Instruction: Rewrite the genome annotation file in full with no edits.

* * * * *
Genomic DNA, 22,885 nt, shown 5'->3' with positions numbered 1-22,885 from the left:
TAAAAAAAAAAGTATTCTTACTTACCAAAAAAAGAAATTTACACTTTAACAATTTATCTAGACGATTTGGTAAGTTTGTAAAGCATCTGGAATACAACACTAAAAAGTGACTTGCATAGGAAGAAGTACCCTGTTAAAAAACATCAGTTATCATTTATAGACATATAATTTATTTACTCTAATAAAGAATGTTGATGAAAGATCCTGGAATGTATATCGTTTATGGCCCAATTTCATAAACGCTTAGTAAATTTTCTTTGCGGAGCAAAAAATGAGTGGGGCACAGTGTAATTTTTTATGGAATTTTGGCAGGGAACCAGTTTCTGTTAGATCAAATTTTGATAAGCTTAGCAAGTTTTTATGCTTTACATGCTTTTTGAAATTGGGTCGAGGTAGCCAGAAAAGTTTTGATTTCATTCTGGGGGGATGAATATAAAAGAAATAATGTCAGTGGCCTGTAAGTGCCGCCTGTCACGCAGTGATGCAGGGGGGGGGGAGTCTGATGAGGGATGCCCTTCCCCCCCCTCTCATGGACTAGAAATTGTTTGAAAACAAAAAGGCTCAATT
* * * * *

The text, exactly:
Genomic DNA, 22,885 nt, shown 5'->3' with positions numbered 1-22,885 from the left:
TAAAAAAAAAAGTATTCTTACTTACCAAAAAAAGAAATTTACACTTTAACAATTTATCTAGACGATTTGGTAAGTTTGTAAAGCATCTGGAATACAACACTAAAAAGTGACTTGCATAGGAAGAAGTACCCTGTTAAAAAACATCAGTTATCATTTATAGACATATAATTTATTTACTCTAATAAAGAATGTTGATGAAAGATCCTGGAATGTATATCGTTTATGGCCCAATTTCATAAACGCTTAGTAAATTTTCTTTGCGGAGCAAAAAATGAGTGGGGCACAGTGTAATTTTTTATGGAATTTTGGCAGGGAACCAGTTTCTGTTAGATCAAATTTTGATAAGCTTAGCAAGTTTTTATGCTTTACATGCTTTTTGAAATTGGGTCGAGGTAGCCAGAAAAGTTTTGATTTCATTCTGGGGGGATGAATATAAAAGAAATAATGTCAGTGGCCTGTAAGTGCCGCCTGTCACGCAGTGATGCAGGGGGGGGGGAGTCTGATGAGGGATGCCCTTCCCCCCCCTCTCATGGACTAGAAATTGTTTGAAAACAAAAAGGCTCAATT